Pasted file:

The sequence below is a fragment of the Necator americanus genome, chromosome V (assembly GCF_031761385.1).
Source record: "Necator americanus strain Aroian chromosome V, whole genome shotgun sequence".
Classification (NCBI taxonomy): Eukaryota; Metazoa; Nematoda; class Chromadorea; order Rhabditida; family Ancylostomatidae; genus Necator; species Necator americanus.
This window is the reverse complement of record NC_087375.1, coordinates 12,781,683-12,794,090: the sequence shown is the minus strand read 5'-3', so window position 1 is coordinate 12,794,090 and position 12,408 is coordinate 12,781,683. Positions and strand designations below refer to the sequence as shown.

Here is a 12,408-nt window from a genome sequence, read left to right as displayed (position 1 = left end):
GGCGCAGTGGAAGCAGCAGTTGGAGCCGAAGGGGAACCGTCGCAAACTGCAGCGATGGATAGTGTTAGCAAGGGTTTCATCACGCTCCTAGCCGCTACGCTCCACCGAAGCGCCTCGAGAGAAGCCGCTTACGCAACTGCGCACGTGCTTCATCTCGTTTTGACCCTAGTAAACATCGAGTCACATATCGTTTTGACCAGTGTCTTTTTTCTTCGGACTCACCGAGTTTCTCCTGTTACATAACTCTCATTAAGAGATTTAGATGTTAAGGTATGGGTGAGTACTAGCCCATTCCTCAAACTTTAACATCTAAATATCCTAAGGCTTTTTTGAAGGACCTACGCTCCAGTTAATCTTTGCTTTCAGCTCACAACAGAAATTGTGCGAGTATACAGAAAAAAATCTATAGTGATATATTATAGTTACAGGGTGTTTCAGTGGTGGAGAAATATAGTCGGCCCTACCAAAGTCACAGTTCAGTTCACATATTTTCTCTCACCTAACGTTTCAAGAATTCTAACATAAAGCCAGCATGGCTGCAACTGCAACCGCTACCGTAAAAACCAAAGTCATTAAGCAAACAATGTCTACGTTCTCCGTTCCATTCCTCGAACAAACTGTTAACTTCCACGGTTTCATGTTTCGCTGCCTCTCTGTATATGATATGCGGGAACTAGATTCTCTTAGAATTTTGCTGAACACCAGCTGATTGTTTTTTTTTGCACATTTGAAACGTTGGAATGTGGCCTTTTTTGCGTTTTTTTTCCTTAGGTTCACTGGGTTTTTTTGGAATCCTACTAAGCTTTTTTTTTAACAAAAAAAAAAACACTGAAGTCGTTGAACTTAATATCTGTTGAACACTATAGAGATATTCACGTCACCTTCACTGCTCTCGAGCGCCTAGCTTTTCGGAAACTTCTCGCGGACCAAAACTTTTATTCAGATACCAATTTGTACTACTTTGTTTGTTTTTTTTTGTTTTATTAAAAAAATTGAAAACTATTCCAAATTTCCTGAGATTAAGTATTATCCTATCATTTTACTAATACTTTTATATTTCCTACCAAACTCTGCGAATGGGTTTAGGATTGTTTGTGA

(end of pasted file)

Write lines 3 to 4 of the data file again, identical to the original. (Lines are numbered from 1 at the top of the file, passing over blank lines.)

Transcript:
Classification (NCBI taxonomy): Eukaryota; Metazoa; Nematoda; class Chromadorea; order Rhabditida; family Ancylostomatidae; genus Necator; species Necator americanus.
This window is the reverse complement of record NC_087375.1, coordinates 12,781,683-12,794,090: the sequence shown is the minus strand read 5'-3', so window position 1 is coordinate 12,794,090 and position 12,408 is coordinate 12,781,683. Positions and strand designations below refer to the sequence as shown.